Here in Australia, we’re about to have our first referendum in 23 years. Millions of Australians will soon have their first opportunity to vote on a change to the Constitution. The proposal is to formally recognise Australia’s First Nations peoples by creating a constitutionally enshrined body with a voice to Parliament.
This is a significant moment in Australian legal history. So we thought we’d put together a quick explainer for our colleagues, clients and friends overseas who are interested in understanding more.
What’s a referendum?
A referendum is a public vote on a proposed amendment to our country’s founding legal document, the Australian Constitution. A referendum question must be phrased as a binary question to which the only permissible answers are Yes and No. For a referendum to pass, a “double majority” is required: a majority of Australians must vote Yes and a majority of the six States must also vote Yes. If a referendum passes, it’s binding on Parliament: legislation must be enacted to implement the change.
Australia doesn’t have an impressive success rate with referenda: 44 have been held but only 8 ultimately carried. These include:
- 1928: Commonwealth to have broader powers over State debts (55% Yes)
- 1946: Commonwealth to have power over a range of social services (54% Yes)
- 1967: Commonwealth to enact laws for Aboriginal people and include them in population counts (91% Yes)
- 1977: Federal Court judges to retire at 70 (80% Yes)
What are we voting on?
The 2023 referendum will ask Australians whether they support amending the Constitution to recognise the First Peoples of Australia by establishing an Aboriginal and Torres Strait Islander Voice. If the referendum passes, a new Chapter IX of the Constitution (‘Recognition of Aboriginal and Torres Strait Islander Peoples’) will be introduced which will:
- create a body, called the Aboriginal and Torres Strait Islander Voice (the Voice);
- give the Voice power to make representations to the Parliament and the Executive Government on matters relating to indigenous affairs; and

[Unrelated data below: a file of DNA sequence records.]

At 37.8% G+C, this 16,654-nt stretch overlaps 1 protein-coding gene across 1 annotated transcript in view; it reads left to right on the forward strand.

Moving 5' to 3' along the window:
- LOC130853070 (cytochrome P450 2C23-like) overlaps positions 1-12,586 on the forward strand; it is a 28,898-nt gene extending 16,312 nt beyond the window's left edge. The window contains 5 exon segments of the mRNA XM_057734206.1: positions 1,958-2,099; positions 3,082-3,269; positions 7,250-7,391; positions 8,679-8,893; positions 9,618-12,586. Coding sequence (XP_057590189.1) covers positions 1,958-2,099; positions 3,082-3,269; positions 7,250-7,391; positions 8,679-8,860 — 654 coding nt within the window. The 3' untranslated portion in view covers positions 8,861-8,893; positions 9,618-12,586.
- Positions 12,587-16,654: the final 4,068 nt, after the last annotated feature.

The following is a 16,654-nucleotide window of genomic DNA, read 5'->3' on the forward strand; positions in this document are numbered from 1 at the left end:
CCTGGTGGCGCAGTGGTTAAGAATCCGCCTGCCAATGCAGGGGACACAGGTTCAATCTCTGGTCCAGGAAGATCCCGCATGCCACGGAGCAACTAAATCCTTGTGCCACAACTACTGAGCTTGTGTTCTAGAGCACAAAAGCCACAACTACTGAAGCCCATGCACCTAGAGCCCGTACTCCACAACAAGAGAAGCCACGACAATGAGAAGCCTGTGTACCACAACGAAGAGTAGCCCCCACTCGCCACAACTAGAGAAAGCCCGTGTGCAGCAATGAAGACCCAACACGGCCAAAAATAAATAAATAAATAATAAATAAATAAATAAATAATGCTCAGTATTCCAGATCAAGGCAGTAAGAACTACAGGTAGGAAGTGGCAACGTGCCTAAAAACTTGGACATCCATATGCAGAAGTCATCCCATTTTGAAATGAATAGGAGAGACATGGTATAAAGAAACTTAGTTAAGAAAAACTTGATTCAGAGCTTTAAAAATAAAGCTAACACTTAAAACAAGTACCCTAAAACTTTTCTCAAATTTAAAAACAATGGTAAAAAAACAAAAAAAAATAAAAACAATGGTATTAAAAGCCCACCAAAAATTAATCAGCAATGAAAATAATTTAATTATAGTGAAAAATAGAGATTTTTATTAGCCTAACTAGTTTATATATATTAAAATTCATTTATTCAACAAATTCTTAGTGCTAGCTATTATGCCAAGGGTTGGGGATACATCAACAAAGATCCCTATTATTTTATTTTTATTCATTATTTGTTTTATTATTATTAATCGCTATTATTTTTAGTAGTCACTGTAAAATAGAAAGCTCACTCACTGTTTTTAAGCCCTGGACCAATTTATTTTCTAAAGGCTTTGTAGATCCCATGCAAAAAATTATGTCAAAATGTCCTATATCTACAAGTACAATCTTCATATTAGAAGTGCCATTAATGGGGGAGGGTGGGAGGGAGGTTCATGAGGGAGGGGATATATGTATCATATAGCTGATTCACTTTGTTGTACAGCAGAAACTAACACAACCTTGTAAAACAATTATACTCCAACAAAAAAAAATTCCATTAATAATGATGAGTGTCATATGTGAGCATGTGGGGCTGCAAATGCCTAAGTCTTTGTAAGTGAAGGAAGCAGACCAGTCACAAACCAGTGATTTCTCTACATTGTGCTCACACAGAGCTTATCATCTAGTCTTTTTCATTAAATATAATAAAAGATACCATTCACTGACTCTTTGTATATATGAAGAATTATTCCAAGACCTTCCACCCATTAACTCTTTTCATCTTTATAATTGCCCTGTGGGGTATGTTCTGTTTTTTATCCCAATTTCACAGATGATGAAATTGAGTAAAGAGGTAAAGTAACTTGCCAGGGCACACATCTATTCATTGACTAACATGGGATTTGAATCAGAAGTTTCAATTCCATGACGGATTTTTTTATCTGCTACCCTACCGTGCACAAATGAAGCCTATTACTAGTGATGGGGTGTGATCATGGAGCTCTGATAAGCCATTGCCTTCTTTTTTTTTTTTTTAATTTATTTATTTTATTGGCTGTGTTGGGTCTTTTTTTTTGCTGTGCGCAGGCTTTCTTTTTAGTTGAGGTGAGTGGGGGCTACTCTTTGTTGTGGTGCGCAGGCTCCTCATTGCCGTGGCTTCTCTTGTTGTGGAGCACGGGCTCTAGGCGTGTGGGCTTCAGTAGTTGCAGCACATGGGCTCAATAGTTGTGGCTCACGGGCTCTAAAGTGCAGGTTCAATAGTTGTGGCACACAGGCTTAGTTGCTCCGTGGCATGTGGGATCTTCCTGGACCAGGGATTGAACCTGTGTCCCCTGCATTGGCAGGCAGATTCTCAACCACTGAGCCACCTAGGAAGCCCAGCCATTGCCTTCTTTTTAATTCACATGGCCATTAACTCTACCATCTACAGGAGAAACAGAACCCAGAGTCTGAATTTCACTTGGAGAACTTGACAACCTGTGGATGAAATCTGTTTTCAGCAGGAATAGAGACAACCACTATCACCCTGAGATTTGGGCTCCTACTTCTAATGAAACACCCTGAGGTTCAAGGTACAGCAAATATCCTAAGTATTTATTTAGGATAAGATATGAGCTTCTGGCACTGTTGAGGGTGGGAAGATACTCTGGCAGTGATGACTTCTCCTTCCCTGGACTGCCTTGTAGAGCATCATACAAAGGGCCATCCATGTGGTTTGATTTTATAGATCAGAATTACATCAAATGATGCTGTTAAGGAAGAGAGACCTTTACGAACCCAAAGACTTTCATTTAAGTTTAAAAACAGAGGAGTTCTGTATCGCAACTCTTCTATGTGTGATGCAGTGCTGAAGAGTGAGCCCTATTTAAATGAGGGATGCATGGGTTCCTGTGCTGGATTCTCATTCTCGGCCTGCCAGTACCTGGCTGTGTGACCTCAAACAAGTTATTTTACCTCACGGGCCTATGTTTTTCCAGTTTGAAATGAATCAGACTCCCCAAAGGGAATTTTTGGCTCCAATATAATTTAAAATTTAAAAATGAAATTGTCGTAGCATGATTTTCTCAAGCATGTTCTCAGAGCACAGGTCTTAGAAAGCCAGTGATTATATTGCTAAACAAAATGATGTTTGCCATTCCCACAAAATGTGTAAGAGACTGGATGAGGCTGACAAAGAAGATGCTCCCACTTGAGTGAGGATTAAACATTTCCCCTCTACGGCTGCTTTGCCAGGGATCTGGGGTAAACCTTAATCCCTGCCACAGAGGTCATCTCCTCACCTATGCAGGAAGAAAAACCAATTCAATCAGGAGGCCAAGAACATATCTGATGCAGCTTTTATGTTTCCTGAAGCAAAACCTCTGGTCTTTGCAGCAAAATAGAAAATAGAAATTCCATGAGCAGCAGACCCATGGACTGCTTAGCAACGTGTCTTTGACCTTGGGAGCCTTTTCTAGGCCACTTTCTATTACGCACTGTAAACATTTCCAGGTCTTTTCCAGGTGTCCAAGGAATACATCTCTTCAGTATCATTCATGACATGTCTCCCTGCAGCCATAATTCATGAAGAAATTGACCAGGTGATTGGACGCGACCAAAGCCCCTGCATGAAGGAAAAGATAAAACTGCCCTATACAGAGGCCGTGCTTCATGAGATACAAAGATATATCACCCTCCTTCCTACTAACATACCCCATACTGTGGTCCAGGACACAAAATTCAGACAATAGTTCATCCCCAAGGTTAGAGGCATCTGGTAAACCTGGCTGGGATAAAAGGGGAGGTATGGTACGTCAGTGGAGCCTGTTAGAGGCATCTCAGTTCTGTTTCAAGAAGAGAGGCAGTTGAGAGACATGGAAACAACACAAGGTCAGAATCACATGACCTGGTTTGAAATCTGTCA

- give Parliament power to make laws with respect to the Voice, including its composition, functions, powers and procedures.
The composition, functions, powers and procedures of the Voice are not intended to be constitutionally enshrined. This is deliberate. These matters are intended to be determined by laws passed (and potentially amended over time) by the Parliament of the day to reflect the needs and preferences of the Australian community.
What we do know is that the Voice:
- will be independent of Parliament;
- will be comprised of members chosen by Aboriginal and Torres Strait Islander people;
- will work alongside (and not replace) existing organisations and traditional structure;
- may make representations to the Parliament and the Executive on issues affecting Indigenous people;
- will have no veto over any governmental proposal; and
- will have no “greater” say than any other body making parliamentary representations (in the sense that the government will not be obliged to respond, or to respond in a particular way).
Why are we voting?
In 2017 more than 1,200 Aboriginal and Torres Islander people from across the country gathered at a National Constitutional Convention and arrived at the Uluru Statement from the Heart. The Statement is a short, one page document that outlines the priority of establishing a First Nations Voice as the first step towards Makarrata (which translates to ‘the coming together after a struggle’). The Statement suggests ‘with substantive constitutional change and structural reform, we believe this ancient sovereignty can shine through as a fuller expression of Australia’s nationhood.’
The Indigenous Voice referendum is a significant moment in Australia’s legal and political history, and we will watch (and participate in) the vote with interest.